Is there swelling? Does that swelling respond to ice, anti-inflammatories, or intermittent compression? Does it feel like the swelling is inhibiting your ability to move freely? (if you are looking for anti-inflammatory supplements without the side effects of traditional medications, check out an article about turmeric extract here)
How much pain are you in? Can you walk on that leg easily, not at all or somewhere in the middle? Is it excruciating to lift your arm to brush your hair, or is the pain more of an annoyance?
Can you activate the muscles around the pain? Do you feel stable? If it’s your shoulder, can you lift it against gravity? what about with resistance? Does your knee feel like it will buckle if you don’t have some type of external support?
How did you hurt yourself? Is this an injury that was the result of you falling off the roof? Did you slip and fall? or did step in a hole while walking the dog? The more traumatic the mechanism, the more likely that there is trauma to the tissue.
The first few days after an injury, you are likely to feel the most pain, most swelling, and most restriction in range of motion, strength, and stability. The goal is to look for improvements in these categories. Look for improvements in swelling with the use of NSAIDs (advil), ice, and gentle range of motion. Look for improvements in function, in pain levels and range of motion as swelling starts to subside.
Getting a little bit better but still painful and limited? See your favorite physical therapist! Most states allow direct access, which means that you do not need a referral or prescription in order to see a PT for a period of time. If they evaluate you and think you need a referral, they will guide you through that process, but in most cases, they will develop a plan of care to get you back on your feet (or back to your goals) without the extra cost of an MRI or doctors visit.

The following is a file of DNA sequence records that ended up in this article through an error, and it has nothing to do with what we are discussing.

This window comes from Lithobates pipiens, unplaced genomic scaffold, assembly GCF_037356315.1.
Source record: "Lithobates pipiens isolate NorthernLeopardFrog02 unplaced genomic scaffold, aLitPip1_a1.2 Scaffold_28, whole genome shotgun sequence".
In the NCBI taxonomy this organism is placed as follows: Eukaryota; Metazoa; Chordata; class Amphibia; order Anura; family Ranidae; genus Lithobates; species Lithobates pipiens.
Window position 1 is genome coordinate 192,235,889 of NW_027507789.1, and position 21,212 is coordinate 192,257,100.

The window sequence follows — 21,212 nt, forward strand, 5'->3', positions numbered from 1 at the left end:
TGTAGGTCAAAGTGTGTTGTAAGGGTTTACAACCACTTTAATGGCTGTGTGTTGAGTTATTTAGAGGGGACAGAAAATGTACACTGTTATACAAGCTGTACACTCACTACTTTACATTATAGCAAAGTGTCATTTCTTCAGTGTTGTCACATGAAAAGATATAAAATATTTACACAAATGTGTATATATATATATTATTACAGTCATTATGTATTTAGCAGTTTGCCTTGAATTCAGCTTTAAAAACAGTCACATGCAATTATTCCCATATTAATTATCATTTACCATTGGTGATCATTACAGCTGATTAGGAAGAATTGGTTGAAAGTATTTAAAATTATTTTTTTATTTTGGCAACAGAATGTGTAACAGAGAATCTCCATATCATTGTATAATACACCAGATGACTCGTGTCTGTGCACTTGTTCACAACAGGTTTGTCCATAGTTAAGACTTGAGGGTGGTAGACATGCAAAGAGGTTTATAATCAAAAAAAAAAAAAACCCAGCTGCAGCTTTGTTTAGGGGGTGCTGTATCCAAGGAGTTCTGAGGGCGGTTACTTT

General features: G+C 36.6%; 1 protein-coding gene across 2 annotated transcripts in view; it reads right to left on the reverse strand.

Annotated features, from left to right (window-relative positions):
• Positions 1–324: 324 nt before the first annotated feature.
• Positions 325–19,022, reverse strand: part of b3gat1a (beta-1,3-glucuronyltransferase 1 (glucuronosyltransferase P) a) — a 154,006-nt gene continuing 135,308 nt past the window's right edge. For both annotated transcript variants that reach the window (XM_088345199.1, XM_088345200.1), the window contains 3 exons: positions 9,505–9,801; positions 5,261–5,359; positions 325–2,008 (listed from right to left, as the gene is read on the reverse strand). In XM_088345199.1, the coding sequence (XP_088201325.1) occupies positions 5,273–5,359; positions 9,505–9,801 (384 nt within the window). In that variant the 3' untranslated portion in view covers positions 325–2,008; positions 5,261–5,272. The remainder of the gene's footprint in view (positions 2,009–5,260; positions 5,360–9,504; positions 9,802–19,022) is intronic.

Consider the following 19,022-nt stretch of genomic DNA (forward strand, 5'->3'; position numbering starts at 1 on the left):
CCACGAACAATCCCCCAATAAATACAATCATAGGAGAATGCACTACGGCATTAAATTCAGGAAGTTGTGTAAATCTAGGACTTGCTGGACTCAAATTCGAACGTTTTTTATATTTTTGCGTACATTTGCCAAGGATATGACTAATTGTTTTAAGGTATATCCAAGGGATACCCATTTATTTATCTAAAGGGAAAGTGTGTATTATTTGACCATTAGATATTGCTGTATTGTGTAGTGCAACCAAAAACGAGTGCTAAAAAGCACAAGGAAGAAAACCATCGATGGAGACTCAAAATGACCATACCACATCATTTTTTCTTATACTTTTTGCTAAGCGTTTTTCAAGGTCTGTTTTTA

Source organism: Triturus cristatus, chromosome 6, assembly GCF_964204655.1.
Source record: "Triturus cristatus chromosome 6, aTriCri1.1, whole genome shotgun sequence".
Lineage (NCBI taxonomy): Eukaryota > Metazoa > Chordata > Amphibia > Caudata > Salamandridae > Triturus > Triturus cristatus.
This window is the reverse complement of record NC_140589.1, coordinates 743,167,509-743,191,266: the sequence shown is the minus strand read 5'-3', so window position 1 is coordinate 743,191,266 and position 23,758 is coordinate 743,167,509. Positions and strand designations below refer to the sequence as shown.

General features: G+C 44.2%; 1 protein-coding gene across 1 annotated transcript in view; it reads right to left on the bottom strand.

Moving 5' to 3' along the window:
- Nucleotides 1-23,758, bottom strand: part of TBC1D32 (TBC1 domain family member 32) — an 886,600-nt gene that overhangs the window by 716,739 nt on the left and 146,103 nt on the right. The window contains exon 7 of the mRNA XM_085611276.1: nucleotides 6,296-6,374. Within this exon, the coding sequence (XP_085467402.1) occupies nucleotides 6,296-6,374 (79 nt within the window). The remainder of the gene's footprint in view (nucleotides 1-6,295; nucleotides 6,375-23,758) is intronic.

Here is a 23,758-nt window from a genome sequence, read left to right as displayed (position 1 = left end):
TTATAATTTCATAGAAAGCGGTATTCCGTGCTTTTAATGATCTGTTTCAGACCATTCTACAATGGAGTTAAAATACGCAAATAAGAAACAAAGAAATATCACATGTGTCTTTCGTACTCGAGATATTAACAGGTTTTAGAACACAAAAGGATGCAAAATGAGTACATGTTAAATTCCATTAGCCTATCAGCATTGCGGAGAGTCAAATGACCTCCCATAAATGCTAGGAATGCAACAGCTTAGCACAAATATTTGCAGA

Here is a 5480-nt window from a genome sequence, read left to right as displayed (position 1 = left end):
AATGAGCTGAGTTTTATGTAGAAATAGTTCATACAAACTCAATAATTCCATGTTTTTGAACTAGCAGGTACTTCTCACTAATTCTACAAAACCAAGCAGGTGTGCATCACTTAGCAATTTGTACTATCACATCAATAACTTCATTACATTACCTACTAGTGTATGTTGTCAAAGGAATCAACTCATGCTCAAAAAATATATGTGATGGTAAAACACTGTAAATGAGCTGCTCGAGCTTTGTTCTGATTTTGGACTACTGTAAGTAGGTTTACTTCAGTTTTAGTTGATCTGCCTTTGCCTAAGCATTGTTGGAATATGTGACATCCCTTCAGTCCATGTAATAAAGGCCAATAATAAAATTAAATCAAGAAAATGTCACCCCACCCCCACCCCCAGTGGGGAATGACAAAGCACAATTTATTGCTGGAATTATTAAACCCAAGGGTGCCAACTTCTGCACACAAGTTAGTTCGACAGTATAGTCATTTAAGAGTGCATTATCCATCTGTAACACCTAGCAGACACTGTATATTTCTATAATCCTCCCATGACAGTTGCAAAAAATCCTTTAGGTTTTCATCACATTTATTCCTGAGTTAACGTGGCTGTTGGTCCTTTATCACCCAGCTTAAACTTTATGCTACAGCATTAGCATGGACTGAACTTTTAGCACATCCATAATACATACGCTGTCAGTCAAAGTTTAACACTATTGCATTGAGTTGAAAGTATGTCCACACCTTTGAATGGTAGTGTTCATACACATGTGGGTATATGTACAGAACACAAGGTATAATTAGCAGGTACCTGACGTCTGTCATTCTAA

You feel worse, or no improvement at all? Head to your physician, and discuss your next step with them. In many cases, because of healthcare stipulations, they will STILL send you to PT first, before ordering an MRI, but if you are paying out of pocket, or have one of the select few insurance plans that allow it, your physician will write you a prescription for an MRI if they see fit.
In both my professional and personal opinion, the BEST thing you can do is start with physical therapy. IF you have an injury that will ultimately require surgery, you have an opportunity to minimize pain/swelling, optimize function and “prehab” or set yourself up for a successful rehab post-surgery…. and if not, BEST CASE SCENARIO, you have a physical therapist who helps you meet your functional goals without the need for additional expenses, claustrophobic machines, and doctors offices that can’t accommodate you on their schedule for the next 8 weeks.
Don’t have a favorite PT? I now offer TelePT session that comply with HIPPA requirements. Contact me here to schedule a TelePT evaluation!
**Disclaimer: These recommendations are guidelines only and do not take into consideration individual medical history, complicating factors, etc. The Content is not intended to be a substitute for professional medical advice, diagnosis, or treatment. Always seek the advice of your physician or other qualified health provider with any questions you may have regarding a medical condition.